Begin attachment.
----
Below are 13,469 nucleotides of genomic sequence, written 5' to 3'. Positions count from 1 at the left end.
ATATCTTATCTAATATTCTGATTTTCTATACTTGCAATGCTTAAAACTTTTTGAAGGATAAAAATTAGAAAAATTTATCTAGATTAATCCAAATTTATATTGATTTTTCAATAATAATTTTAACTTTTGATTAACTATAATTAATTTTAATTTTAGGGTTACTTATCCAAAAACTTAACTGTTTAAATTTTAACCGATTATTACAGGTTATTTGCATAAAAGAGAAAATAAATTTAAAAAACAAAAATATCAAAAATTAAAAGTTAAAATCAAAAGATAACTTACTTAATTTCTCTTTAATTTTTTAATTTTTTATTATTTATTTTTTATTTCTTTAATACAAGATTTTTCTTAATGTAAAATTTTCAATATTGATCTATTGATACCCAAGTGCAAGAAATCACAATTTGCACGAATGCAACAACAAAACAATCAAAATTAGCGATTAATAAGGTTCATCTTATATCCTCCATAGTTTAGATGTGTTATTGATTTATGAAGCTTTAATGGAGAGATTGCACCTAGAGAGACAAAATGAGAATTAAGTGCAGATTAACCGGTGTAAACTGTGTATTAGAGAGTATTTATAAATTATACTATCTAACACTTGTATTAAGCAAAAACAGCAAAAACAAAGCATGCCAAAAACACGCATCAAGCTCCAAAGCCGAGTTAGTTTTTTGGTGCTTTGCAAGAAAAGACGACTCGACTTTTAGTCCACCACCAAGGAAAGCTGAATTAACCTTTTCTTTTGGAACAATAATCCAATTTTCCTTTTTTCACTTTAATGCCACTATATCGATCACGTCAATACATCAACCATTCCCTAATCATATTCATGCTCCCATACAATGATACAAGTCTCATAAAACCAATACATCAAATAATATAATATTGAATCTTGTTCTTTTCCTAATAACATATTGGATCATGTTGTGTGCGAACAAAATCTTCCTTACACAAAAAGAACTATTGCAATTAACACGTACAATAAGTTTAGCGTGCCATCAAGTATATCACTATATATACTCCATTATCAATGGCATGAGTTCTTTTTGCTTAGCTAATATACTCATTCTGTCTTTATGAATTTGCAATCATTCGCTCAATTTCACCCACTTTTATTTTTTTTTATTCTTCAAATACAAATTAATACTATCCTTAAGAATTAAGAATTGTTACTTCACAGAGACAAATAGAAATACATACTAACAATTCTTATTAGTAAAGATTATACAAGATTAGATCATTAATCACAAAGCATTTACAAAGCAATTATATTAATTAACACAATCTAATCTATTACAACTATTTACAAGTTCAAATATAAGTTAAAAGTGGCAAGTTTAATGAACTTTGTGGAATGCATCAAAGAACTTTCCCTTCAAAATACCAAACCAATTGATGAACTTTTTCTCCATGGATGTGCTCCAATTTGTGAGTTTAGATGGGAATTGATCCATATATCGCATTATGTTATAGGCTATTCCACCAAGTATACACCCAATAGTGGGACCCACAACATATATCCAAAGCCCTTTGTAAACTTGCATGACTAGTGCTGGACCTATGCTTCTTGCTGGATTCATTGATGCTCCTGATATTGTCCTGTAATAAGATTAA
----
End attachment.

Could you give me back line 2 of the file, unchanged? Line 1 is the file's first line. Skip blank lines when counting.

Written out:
ATATCTTATCTAATATTCTGATTTTCTATACTTGCAATGCTTAAAACTTTTTGAAGGATAAAAATTAGAAAAATTTATCTAGATTAATCCAAATTTATATTGATTTTTCAATAATAATTTTAACTTTTGATTAACTATAATTAATTTTAATTTTAGGGTTACTTATCCAAAAACTTAACTGTTTAAATTTTAACCGATTATTACAGGTTATTTGCATAAAAGAGAAAATAAATTTAAAAAACAAAAATATCAAAAATTAAAAGTTAAAATCAAAAGATAACTTACTTAATTTCTCTTTAATTTTTTAATTTTTTATTATTTATTTTTTATTTCTTTAATACAAGATTTTTCTTAATGTAAAATTTTCAATATTGATCTATTGATACCCAAGTGCAAGAAATCACAATTTGCACGAATGCAACAACAAAACAATCAAAATTAGCGATTAATAAGGTTCATCTTATATCCTCCATAGTTTAGATGTGTTATTGATTTATGAAGCTTTAATGGAGAGATTGCACCTAGAGAGACAAAATGAGAATTAAGTGCAGATTAACCGGTGTAAACTGTGTATTAGAGAGTATTTATAAATTATACTATCTAACACTTGTATTAAGCAAAAACAGCAAAAACAAAGCATGCCAAAAACACGCATCAAGCTCCAAAGCCGAGTTAGTTTTTTGGTGCTTTGCAAGAAAAGACGACTCGACTTTTAGTCCACCACCAAGGAAAGCTGAATTAACCTTTTCTTTTGGAACAATAATCCAATTTTCCTTTTTTCACTTTAATGCCACTATATCGATCACGTCAATACATCAACCATTCCCTAATCATATTCATGCTCCCATACAATGATACAAGTCTCATAAAACCAATACATCAAATAATATAATATTGAATCTTGTTCTTTTCCTAATAACATATTGGATCATGTTGTGTGCGAACAAAATCTTCCTTACACAAAAAGAACTATTGCAATTAACACGTACAATAAGTTTAGCGTGCCATCAAGTATATCACTATATATACTCCATTATCAATGGCATGAGTTCTTTTTGCTTAGCTAATATACTCATTCTGTCTTTATGAATTTGCAATCATTCGCTCAATTTCACCCACTTTTATTTTTTTTTATTCTTCAAATACAAATTAATACTATCCTTAAGAATTAAGAATTGTTACTTCACAGAGACAAATAGAAATACATACTAACAATTCTTATTAGTAAAGATTATACAAGATTAGATCATTAATCACAAAGCATTTACAAAGCAATTATATTAATTAACACAATCTAATCTATTACAACTATTTACAAGTTCAAATATAAGTTAAAAGTGGCAAGTTTAATGAACTTTGTGGAATGCATCAAAGAACTTTCCCTTCAAAATACCAAACCAATTGATGAACTTTTTCTCCATGGATGTGCTCCAATTTGTGAGTTTAGATGGGAATTGATCCATATATCGCATTATGTTATAGGCTATTCCACCAAGTATACACCCAATAGTGGGACCCACAACATATATCCAAAGCCCTTTGTAAACTTGCATGACTAGTGCTGGACCTATGCTTCTTGCTGGATTCATTGATGCTCCTGATATTGTCCTGTAATAAGATTAA